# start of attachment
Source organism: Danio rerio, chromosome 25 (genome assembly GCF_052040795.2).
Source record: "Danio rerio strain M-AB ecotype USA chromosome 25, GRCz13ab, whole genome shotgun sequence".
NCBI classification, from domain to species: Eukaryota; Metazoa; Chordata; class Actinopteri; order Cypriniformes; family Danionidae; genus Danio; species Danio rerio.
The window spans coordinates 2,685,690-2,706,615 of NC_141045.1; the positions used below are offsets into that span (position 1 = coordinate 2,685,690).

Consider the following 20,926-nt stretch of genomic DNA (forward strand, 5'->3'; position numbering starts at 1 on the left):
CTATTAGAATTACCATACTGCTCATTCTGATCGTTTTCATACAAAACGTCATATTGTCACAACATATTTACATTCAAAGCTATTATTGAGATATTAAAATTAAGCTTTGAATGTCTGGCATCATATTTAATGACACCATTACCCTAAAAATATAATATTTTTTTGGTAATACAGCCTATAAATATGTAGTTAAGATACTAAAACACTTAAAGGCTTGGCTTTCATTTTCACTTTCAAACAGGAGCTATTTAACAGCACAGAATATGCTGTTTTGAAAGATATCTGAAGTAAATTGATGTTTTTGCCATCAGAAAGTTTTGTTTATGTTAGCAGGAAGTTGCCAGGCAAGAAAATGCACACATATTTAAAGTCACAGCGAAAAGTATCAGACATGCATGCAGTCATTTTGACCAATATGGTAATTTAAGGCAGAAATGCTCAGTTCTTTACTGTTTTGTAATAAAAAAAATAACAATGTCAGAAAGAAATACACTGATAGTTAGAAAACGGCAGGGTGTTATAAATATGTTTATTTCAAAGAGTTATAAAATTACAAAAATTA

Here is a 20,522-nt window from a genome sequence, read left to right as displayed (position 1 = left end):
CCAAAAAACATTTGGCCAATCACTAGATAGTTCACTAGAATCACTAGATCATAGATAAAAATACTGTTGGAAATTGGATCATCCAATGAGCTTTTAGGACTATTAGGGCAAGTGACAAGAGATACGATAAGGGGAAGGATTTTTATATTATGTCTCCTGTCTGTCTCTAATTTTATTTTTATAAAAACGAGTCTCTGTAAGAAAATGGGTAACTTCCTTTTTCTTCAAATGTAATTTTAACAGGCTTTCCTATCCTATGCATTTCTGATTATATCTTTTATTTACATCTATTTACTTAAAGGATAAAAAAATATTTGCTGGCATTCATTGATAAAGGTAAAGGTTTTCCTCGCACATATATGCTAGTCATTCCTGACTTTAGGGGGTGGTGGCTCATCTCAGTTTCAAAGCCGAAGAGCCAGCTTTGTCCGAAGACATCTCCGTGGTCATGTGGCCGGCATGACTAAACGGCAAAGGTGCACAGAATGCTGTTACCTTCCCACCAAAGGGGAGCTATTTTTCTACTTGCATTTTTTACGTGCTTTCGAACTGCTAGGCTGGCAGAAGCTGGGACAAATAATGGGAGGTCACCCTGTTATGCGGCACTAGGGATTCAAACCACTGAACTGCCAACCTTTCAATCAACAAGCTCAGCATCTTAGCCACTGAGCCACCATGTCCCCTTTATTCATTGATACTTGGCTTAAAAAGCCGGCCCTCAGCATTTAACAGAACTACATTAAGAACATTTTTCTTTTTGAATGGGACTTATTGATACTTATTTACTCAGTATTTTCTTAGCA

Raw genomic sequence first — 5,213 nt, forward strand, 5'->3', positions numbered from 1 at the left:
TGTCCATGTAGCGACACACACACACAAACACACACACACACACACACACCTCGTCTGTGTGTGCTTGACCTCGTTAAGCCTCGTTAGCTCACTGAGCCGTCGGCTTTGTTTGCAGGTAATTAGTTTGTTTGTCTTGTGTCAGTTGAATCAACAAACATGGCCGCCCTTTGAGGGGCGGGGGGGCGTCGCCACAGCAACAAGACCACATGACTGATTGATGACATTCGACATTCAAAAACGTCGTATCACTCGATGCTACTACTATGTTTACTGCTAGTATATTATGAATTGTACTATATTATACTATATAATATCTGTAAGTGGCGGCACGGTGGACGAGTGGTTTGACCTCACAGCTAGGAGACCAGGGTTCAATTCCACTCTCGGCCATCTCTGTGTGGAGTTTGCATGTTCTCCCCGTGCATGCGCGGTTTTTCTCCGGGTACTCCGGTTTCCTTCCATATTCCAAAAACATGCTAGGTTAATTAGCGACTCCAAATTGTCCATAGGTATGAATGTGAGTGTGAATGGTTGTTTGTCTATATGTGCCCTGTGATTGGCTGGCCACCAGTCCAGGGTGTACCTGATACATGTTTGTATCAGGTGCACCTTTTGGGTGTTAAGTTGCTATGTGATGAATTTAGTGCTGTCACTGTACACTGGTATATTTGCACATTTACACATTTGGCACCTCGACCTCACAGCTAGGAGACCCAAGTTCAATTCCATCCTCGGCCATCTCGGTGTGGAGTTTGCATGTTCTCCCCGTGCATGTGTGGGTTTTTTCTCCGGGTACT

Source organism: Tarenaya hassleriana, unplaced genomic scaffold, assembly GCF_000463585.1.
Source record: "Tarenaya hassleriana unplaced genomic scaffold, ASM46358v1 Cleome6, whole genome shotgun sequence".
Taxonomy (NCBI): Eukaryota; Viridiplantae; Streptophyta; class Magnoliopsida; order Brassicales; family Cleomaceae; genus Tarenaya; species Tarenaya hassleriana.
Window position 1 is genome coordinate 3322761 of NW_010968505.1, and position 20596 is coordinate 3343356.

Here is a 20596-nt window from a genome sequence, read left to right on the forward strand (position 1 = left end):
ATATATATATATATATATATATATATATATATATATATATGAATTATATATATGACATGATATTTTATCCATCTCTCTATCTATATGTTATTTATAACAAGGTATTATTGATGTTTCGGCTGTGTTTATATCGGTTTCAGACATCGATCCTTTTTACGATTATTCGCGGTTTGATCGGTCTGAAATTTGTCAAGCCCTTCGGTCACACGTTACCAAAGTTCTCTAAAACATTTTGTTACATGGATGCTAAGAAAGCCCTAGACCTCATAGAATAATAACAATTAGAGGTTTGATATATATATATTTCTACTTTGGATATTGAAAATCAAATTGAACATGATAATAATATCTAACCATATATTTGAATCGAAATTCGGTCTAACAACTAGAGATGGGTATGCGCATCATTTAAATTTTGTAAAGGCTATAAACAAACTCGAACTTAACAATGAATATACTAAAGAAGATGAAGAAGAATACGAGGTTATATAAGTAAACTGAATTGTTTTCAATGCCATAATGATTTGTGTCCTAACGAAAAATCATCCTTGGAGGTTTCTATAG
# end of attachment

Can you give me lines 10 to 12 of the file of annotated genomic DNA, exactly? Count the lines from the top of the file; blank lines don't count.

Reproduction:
TGTCCATGTAGCGACACACACACACAAACACACACACACACACACACACCTCGTCTGTGTGTGCTTGACCTCGTTAAGCCTCGTTAGCTCACTGAGCCGTCGGCTTTGTTTGCAGGTAATTAGTTTGTTTGTCTTGTGTCAGTTGAATCAACAAACATGGCCGCCCTTTGAGGGGCGGGGGGGCGTCGCCACAGCAACAAGACCACATGACTGATTGATGACATTCGACATTCAAAAACGTCGTATCACTCGATGCTACTACTATGTTTACTGCTAGTATATTATGAATTGTACTATATTATACTATATAATATCTGTAAGTGGCGGCACGGTGGACGAGTGGTTTGACCTCACAGCTAGGAGACCAGGGTTCAATTCCACTCTCGGCCATCTCTGTGTGGAGTTTGCATGTTCTCCCCGTGCATGCGCGGTTTTTCTCCGGGTACTCCGGTTTCCTTCCATATTCCAAAAACATGCTAGGTTAATTAGCGACTCCAAATTGTCCATAGGTATGAATGTGAGTGTGAATGGTTGTTTGTCTATATGTGCCCTGTGATTGGCTGGCCACCAGTCCAGGGTGTACCTGATACATGTTTGTATCAGGTGCACCTTTTGGGTGTTAAGTTGCTATGTGATGAATTTAGTGCTGTCACTGTACACTGGTATATTTGCACATTTACACATTTGGCACCTCGACCTCACAGCTAGGAGACCCAAGTTCAATTCCATCCTCGGCCATCTCGGTGTGGAGTTTGCATGTTCTCCCCGTGCATGTGTGGGTTTTTTCTCCGGGTACT

Source organism: Tarenaya hassleriana, unplaced genomic scaffold, assembly GCF_000463585.1.
Source record: "Tarenaya hassleriana unplaced genomic scaffold, ASM46358v1 Cleome6, whole genome shotgun sequence".